Elite law school cancels in-person class amid mass shooting threat

(Photo by MARK RALSTON/AFP via Getty Images)

All classes at UCLA Law School and the rest of the university will be held online after former lecturer and postdoctoral fellow Matthew Harris posted a video referencing a mass shooting and uttering specific threats against members of the philosophy department. As the Los Angeles Times reported, a unified response from the university was lacking, with different departments canceling today’s in-person classes at different times – and long after Harris’ video and manifesto circulated on social networks.

Associate Dean David Marcus sent out an email (available in full below) letting people know that in an “abundance of caution” law school classes will be virtual today. But as one tipster reports, the answer took a while:

The person who made the threat referred to specific members of UCLA’s philosophy department, located in Dodd Hall. The law school shares a courtyard with Dodd Hall and there are law school offices in this building. The students were aware and terrified of this threat for hours and we received no information or acknowledgment of the threat from the administrator until the SBA emailed the administrator.

The Times describes the disturbing documents Harris sent to members of UCLA’s philosophy department and posted online:

A video titled “UCLA PHILOSOPHY (MASS SHOOTING)” was released on Sunday and contained disturbing footage, including footage from the 2017 mass shooting at a Las Vegas music festival and clips from the 2003 film “Zero Day”, which is loosely based on the Columbine Mass Shooting in high school.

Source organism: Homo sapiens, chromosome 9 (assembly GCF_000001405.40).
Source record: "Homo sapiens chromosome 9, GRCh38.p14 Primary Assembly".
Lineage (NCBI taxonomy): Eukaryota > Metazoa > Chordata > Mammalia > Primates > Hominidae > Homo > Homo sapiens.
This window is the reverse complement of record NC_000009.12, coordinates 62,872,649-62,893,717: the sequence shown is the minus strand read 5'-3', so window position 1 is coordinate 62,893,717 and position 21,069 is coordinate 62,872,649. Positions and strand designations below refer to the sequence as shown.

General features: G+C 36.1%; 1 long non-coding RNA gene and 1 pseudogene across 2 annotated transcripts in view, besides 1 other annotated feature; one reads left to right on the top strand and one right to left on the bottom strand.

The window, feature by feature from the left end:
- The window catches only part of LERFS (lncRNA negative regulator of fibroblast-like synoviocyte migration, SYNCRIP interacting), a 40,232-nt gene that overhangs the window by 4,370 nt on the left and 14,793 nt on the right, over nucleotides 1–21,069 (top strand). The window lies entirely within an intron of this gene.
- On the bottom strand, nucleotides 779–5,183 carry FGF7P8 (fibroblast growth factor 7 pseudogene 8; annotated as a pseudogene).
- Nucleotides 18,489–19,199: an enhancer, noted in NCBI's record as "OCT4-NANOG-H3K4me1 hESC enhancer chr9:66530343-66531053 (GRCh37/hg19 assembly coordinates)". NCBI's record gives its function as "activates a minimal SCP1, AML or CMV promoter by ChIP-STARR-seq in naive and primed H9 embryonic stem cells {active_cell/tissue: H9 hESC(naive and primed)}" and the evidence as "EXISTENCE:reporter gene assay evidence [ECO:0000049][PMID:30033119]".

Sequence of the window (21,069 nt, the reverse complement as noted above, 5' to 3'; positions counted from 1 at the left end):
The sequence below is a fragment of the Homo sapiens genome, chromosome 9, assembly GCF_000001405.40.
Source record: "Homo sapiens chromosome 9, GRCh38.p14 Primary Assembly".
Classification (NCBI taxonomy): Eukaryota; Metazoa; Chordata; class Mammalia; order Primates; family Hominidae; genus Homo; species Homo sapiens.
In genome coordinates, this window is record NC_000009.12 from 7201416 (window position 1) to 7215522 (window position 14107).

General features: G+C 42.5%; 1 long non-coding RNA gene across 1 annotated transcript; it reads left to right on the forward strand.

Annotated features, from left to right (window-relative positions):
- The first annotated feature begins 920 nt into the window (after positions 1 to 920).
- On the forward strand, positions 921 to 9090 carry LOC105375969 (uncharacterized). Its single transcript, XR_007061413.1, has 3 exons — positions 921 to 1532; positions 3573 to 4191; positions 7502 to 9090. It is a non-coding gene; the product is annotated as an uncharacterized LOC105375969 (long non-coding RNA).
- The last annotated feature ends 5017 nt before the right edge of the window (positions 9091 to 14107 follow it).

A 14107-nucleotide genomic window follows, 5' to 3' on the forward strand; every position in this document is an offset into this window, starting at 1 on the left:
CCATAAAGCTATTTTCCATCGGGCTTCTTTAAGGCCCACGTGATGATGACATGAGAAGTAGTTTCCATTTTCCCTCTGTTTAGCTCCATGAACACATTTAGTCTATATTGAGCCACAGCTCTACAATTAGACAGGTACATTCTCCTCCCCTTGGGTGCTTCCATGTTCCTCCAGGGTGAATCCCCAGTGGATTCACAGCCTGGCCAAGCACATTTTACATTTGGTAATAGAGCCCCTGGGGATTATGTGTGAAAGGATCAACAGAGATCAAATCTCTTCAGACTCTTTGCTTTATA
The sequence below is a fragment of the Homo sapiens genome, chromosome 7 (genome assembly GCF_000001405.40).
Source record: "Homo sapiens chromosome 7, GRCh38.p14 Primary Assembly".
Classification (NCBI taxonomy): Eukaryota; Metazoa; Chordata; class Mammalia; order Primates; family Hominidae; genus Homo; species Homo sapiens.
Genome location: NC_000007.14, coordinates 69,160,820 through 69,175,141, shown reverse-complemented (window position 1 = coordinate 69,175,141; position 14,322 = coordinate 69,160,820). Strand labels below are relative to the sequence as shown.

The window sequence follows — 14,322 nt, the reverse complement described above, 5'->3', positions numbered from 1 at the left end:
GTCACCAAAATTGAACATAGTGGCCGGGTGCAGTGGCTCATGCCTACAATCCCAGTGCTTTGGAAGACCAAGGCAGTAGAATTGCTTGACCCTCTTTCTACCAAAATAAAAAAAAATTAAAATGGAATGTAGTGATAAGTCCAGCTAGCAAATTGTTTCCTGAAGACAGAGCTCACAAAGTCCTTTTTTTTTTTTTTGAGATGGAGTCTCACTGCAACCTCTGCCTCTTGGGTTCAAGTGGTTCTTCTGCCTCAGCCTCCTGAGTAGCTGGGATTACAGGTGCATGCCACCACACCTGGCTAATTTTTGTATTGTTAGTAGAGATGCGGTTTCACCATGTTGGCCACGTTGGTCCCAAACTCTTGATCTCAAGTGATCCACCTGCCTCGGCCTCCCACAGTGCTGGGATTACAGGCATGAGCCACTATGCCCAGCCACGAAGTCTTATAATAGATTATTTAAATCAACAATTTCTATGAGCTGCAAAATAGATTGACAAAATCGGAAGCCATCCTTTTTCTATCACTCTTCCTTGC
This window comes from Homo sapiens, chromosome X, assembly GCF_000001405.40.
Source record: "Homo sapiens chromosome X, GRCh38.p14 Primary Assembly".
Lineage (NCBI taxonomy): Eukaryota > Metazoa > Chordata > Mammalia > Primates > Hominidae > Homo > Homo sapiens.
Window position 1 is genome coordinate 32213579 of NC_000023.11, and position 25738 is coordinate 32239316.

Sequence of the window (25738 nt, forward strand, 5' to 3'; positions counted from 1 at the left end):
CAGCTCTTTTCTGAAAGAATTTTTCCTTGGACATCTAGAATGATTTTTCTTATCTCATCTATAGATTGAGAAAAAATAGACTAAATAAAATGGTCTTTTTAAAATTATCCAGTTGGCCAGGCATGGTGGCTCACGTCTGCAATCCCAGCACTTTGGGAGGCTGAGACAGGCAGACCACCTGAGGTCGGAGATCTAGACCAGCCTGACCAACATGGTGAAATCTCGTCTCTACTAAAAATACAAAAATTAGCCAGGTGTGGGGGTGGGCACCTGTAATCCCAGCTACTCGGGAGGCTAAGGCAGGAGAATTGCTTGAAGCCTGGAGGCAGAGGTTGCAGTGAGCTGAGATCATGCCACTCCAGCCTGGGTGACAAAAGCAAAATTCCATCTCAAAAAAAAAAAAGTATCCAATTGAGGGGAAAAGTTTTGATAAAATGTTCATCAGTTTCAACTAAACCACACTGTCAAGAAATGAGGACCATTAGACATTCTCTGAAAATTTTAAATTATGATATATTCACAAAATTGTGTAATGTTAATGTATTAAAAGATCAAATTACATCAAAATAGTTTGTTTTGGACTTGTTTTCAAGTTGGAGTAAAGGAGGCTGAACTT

The Times obtained a partial copy of Harris’s email from the UCLA philosophy department.

Harris refers to race and uses several profanities. He included links to his manifesto and videos, including the video that appeared to threaten a mass shooting.

“War is coming,” he wrote. “before say [expletive] to our golden-headed Caucasian princess.

Harris was placed on administrative leave by the university last year as the school investigated allegations that he sent pornographic material to a student.

A university spokesman, Steve Ritea, said university police are aware of “a concerning email and post sent to certain members of the UCLA community today and are actively engaged with law enforcement and federal agencies out of state.”


Kathryn Rubino is an editor at Above the Law, host of The Jabot podcast and co-host of Thinking Like A Lawyer. AtL’s tipsters are the best, so please connect with her. Feel free to email her with any tips, questions or comments and follow her on Twitter (@Kathryn1).

Nancy I. Romero